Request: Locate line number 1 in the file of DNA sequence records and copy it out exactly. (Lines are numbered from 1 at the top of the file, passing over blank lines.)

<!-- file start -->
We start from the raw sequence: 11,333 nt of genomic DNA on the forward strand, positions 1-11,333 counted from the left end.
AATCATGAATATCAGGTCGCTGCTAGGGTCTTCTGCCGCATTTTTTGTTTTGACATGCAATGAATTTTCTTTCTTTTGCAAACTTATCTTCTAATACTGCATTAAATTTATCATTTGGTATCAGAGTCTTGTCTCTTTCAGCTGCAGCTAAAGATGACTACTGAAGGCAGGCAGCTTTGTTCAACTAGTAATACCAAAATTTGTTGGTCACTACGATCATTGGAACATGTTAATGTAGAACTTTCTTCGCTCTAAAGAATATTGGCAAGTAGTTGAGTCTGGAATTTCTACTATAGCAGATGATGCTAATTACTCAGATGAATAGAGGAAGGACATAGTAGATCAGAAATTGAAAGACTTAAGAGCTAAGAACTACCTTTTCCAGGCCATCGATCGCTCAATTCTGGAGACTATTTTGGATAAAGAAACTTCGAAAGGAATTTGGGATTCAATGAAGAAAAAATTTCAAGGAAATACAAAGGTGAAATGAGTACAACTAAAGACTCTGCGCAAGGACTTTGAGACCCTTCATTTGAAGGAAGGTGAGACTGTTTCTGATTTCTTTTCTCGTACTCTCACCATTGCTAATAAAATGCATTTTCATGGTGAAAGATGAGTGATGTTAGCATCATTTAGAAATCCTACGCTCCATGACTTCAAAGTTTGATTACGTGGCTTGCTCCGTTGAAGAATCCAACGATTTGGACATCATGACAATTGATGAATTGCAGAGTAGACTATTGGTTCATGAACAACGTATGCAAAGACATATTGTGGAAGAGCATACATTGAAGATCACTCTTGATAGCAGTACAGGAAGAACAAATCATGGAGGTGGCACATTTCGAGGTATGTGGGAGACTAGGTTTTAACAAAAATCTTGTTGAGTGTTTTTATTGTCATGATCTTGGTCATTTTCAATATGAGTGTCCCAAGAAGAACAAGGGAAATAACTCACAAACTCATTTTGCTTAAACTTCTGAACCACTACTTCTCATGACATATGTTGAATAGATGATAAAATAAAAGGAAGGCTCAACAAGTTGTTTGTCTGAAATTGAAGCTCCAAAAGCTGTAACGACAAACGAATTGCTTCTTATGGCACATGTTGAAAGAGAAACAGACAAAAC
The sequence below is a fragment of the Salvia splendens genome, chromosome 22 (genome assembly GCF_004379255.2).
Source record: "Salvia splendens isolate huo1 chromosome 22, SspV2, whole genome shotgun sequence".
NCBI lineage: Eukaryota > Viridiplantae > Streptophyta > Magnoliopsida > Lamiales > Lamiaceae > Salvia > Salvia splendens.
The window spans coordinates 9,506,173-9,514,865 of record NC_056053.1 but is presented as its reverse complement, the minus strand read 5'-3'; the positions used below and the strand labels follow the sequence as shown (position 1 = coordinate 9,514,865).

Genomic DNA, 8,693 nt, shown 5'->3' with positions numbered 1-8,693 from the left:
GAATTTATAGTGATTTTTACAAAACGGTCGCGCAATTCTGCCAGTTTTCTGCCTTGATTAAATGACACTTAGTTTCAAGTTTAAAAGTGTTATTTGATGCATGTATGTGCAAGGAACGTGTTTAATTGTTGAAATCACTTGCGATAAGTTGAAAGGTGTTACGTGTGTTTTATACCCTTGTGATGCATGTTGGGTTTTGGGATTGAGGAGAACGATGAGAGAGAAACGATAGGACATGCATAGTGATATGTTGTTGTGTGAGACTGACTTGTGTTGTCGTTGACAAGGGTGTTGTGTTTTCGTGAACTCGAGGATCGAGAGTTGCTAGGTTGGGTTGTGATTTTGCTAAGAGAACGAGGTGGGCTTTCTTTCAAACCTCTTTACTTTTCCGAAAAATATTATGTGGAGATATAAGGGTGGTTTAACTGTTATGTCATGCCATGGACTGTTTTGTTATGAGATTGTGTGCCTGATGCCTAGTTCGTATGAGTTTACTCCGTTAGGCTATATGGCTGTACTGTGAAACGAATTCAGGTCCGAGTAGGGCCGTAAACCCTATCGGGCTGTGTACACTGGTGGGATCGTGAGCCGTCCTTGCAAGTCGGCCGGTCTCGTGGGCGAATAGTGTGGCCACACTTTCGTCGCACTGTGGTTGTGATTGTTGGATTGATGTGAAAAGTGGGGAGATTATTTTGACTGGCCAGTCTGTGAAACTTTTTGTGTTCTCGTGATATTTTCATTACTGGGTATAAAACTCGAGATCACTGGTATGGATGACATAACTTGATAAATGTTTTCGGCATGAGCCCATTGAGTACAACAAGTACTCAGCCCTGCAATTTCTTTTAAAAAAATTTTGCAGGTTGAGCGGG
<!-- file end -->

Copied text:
We start from the raw sequence: 11,333 nt of genomic DNA on the forward strand, positions 1-11,333 counted from the left end.